Living Hell by Catherine Jinks.

All is well on the spaceship Plexus. Decades into a journey that has left earth far behind, the couple thousand residents live a life of insulated security. Their social interactions are sensitive and enlightened, their meals prepared instantaneously, and a serene aura of peace makes their slow search for an inhabitable planet a tranquil one. But what’s that up ahead? A radiation field? Soon after the ship passes through, 17-year-old Cheney finds himself in the middle—literally—of a nightmare. (Warning: somewhat of a first-act spoiler ahead.) With shocking rapidity, the ship begins turning into a biologic organism: the walls become muscle, cables become veins, and simple devices like transport vehicles become equivalent to cellular defenders out to devour viruses—and the viruses are the humans. An unbelievably tense first half plateaus after a time, but that hardly diminishes the gooey, sticky, mucus-covered fun. Jinks’ well-thought-out environs and rational characters help ground this otherwise out-of-control interstellar thriller. --Daniel Kraus, Booklist.

The Colors of Space by Marion Zimmer Bradley.

As young Bart Steele stood looking over the Lhari spaceport, he heard a gong sound, touching off an explosion of warning bells. He looked up. A starship was arriving. Bart ran down the ramp, thinking: I wonder if Dad will know me after five years. He searched through the crowd, looking in vain for his father's tall figure. Suddenly he spotted a fat little man coming toward him with his arms outstretched. "Hello, son," the man said loudly, grasping Bart's arms. "Well, boy, you've sure grown. But you're not too grown-up to give your old Dad a hug, are you?" Bart started to pull away and stammer that the man had made a mistake, but the man pulled him roughly into his arms. "Bart, listen to me," the stranger whispered. "Call me Dad, good and loud, if you want to live. Because, believe me, your life is in danger - right now!"

The Softwire : Virus on Orbis 1 by PJ Haarsma.

Like the other 198 parentless children on the spaceship Renaissance, 12-year-old Johnny Turnbull (JT) and his seven-year-old sister are headed to Orbis, a multicultural world made up of four rings orbiting a wormhole. Upon landing, the children are shocked to learn that they must work as slaves for Star Wars-like aliens to repay their passage. When it is discovered that JT is a softwire, a being able to communicate telepathically with computers, the boy, both feared and coveted by different factions, becomes the prime suspect when the computer that runs the operations on Orbis 1 malfunctions. It's obvious that this is the first book in a series, but Haarsma fills it with exotic aliens, dangerous situations, and fast-paced adventure. Younger sf fans will happily hang in with JT as he tries to stay alive and keep Orbis from being conquered from within, and they'll look forward to other volumes in the Softwire series. --Diana Herald, Booklist.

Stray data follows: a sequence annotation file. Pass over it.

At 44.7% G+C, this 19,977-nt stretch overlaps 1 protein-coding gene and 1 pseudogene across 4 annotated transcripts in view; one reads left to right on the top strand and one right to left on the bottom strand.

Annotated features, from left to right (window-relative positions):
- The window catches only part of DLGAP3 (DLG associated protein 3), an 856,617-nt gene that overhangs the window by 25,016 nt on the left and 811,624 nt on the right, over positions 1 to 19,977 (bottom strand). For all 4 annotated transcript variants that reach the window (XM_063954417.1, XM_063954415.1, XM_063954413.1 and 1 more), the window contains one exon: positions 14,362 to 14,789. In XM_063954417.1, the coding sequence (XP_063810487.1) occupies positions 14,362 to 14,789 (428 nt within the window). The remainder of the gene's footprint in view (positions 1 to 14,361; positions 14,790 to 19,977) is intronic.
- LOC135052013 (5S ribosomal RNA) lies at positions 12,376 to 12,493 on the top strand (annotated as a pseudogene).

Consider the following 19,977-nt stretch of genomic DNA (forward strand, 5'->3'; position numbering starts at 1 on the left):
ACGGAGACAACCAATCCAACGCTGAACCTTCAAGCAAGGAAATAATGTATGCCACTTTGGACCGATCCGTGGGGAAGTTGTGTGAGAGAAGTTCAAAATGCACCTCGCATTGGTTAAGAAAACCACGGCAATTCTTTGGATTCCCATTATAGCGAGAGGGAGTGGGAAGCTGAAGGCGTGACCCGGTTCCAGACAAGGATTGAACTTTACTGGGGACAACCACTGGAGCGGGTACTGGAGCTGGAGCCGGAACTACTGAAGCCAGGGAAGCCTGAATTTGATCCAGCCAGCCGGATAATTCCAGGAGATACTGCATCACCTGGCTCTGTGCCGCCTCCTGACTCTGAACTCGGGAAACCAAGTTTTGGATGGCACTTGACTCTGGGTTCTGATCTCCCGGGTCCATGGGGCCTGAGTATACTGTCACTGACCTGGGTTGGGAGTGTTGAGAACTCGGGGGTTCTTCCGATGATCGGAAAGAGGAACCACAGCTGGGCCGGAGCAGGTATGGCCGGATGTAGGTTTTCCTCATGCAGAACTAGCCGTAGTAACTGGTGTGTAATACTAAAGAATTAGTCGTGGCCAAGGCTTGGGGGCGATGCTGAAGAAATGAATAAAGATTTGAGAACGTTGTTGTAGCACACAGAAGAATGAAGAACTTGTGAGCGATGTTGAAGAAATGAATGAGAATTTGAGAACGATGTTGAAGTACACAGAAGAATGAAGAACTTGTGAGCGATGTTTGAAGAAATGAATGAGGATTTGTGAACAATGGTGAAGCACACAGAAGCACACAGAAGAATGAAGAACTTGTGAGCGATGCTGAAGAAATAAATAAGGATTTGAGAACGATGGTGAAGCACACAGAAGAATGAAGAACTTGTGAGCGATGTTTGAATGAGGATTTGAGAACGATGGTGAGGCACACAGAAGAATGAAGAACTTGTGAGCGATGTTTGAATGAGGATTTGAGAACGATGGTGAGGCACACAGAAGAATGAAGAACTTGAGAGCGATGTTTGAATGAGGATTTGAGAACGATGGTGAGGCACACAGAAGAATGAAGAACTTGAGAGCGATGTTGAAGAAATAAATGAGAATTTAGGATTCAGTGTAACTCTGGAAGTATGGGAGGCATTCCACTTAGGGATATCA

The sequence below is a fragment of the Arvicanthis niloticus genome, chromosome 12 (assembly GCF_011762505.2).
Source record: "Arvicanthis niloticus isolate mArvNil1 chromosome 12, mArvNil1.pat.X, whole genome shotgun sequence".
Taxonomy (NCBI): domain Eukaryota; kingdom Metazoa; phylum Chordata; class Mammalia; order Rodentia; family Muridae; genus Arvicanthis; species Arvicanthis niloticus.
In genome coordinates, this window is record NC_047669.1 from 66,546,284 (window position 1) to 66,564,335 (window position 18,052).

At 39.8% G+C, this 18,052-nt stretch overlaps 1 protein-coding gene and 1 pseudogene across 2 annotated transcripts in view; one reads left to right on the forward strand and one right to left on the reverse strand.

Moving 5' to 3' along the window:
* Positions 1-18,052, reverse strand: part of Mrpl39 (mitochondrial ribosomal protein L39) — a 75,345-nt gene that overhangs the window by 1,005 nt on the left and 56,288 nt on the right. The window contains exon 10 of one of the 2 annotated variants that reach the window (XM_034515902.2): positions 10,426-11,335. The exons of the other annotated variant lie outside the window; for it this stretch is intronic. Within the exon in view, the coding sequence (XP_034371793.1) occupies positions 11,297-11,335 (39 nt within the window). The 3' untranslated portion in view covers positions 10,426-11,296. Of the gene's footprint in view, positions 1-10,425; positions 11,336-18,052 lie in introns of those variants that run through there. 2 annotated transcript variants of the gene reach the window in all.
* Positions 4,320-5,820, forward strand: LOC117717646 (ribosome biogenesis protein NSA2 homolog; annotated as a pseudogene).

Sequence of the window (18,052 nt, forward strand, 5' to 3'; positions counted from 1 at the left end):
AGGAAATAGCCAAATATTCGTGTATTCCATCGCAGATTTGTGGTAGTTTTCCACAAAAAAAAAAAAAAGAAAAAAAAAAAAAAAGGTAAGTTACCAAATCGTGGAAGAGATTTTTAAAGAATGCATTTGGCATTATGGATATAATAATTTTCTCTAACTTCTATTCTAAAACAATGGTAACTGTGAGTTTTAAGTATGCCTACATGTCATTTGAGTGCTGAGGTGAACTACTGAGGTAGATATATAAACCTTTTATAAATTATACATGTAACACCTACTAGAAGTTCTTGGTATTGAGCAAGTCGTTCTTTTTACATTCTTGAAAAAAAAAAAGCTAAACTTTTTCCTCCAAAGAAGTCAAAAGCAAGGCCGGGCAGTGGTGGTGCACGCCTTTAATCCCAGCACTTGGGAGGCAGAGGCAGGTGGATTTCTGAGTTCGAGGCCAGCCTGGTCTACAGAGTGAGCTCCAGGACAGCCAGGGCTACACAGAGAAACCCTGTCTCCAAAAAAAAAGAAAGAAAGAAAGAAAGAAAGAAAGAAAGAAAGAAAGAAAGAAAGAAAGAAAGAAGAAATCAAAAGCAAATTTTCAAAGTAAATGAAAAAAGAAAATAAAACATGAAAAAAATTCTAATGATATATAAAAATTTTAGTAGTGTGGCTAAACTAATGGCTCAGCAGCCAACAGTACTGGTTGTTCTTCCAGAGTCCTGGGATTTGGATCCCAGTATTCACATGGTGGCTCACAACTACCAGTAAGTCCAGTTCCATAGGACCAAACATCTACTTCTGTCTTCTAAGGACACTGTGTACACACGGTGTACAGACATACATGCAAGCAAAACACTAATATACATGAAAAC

Alien Invasion and Other Inconveniences by Brian Yansky.

Jesse is in history class when a formidable, efficient race of aliens quietly takes over the earth in less time than it takes him to brush his teeth. Most humans simply fall asleep and never wake up. In moments, everyone Jesse knows and loves is gone, and he finds that he is now a slave to an inept alien leader. On the bright side, Jesse discovers he’s developing telepathic powers, and he’s not the only one. Soon he’s forging new friendships and feeling unexpectedly hopeful. When a mysterious girl appears in his dreams, talking about escaping, Jesse begins to think the aliens may not be invincible after all. But if Jesse and his friends succeed, is there anywhere left to go? Brian Yansky offers a funny, grim novel packed with everything boys and sci-fi fans love: aliens, humor, action, and a healthy dose of triumph.

A Million Suns by Beth Revis.

Godspeed was fueled by lies. Now it is ruled by chaos.

It's been three months since Amy was unplugged. The life she always knew is over. And everywhere she looks, she sees the walls of the spaceship Godspeed. But there may just be hope: Elder has assumed leadership of the ship. He's finally free to enact his vision - no more Phydus, no more lies.

But when Elder discovers shocking news about the ship, he and Amy race to discover the truth behind life on Godspeed. They must work together to unlock a puzzle that was set in motion hundreds of years earlier, unable to fight the romance that's growing between them and the chaos that threatens to tear them apart.

In book two of the Across the Universe trilogy, New York Times bestselling author Beth Revis mesmerizes us again with a brilliantly crafted mystery filled with action, suspense, romance, and deep philosophical questions. And this time it all builds to one mind-bending conclusion: They have to get off this ship.


Meg said...

Skybreaker is a great book. I love the series!

And I am so excited to read "A Million Suns!"

Thanks for sharing!

Charlotte said...

What a nice list--at least the ones I've read. Someday, I've promised myself a bazillion times, I will read Enchantres from the Stars....

Heather Zundel said...

Meg - Hey! You just listed two of my favorites. Though Airborn will always hold a special place in my heart.

Charlotte - You MUST read Enchantress of the Stars. It's one of the best combination of sci-fi and fantasy blended together that I've encountered. There's a sequel that's supposedly "darker" that I'm trying to track down...